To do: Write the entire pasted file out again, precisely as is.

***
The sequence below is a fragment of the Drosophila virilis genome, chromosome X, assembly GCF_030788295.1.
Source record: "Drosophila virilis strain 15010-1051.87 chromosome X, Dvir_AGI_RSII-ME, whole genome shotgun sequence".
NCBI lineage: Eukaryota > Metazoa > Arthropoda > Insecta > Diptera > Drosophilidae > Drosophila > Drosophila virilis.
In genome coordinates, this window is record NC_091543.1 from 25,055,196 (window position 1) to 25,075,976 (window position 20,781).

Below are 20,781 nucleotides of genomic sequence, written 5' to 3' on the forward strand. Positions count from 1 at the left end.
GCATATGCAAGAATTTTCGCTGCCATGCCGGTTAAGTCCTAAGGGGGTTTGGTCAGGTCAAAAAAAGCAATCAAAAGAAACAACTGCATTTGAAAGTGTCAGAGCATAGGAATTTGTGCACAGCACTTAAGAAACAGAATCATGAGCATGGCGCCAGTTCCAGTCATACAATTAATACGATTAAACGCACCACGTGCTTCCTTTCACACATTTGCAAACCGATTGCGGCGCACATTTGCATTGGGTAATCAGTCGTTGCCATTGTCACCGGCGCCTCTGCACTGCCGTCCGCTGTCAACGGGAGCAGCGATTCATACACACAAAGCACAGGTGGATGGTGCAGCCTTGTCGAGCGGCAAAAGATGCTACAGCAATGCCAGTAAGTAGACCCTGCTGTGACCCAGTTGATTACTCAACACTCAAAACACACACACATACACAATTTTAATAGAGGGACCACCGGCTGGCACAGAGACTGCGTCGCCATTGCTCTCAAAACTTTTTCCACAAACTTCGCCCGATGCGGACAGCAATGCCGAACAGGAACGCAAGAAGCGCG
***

The sequence below is a fragment of the Drosophila virilis genome, chromosome X, assembly GCF_030788295.1.
Source record: "Drosophila virilis strain 15010-1051.87 chromosome X, Dvir_AGI_RSII-ME, whole genome shotgun sequence".
NCBI lineage: Eukaryota > Metazoa > Arthropoda > Insecta > Diptera > Drosophilidae > Drosophila > Drosophila virilis.
In genome coordinates, this window is record NC_091543.1 from 25,055,196 (window position 1) to 25,075,976 (window position 20,781).

Below are 20,781 nucleotides of genomic sequence, written 5' to 3' on the forward strand. Positions count from 1 at the left end.
GCATATGCAAGAATTTTCGCTGCCATGCCGGTTAAGTCCTAAGGGGGTTTGGTCAGGTCAAAAAAAGCAATCAAAAGAAACAACTGCATTTGAAAGTGTCAGAGCATAGGAATTTGTGCACAGCACTTAAGAAACAGAATCATGAGCATGGCGCCAGTTCCAGTCATACAATTAATACGATTAAACGCACCACGTGCTTCCTTTCACACATTTGCAAACCGATTGCGGCGCACATTTGCATTGGGTAATCAGTCGTTGCCATTGTCACCGGCGCCTCTGCACTGCCGTCCGCTGTCAACGGGAGCAGCGATTCATACACACAAAGCACAGGTGGATGGTGCAGCCTTGTCGAGCGGCAAAAGATGCTACAGCAATGCCAGTAAGTAGACCCTGCTGTGACCCAGTTGATTACTCAACACTCAAAACACACACACATACACAATTTTAATAGAGGGACCACCGGCTGGCACAGAGACTGCGTCGCCATTGCTCTCAAAACTTTTTCCACAAACTTCGCCCGATGCGGACAGCAATGCCGAACAGGAACGCAAGAAGCGCG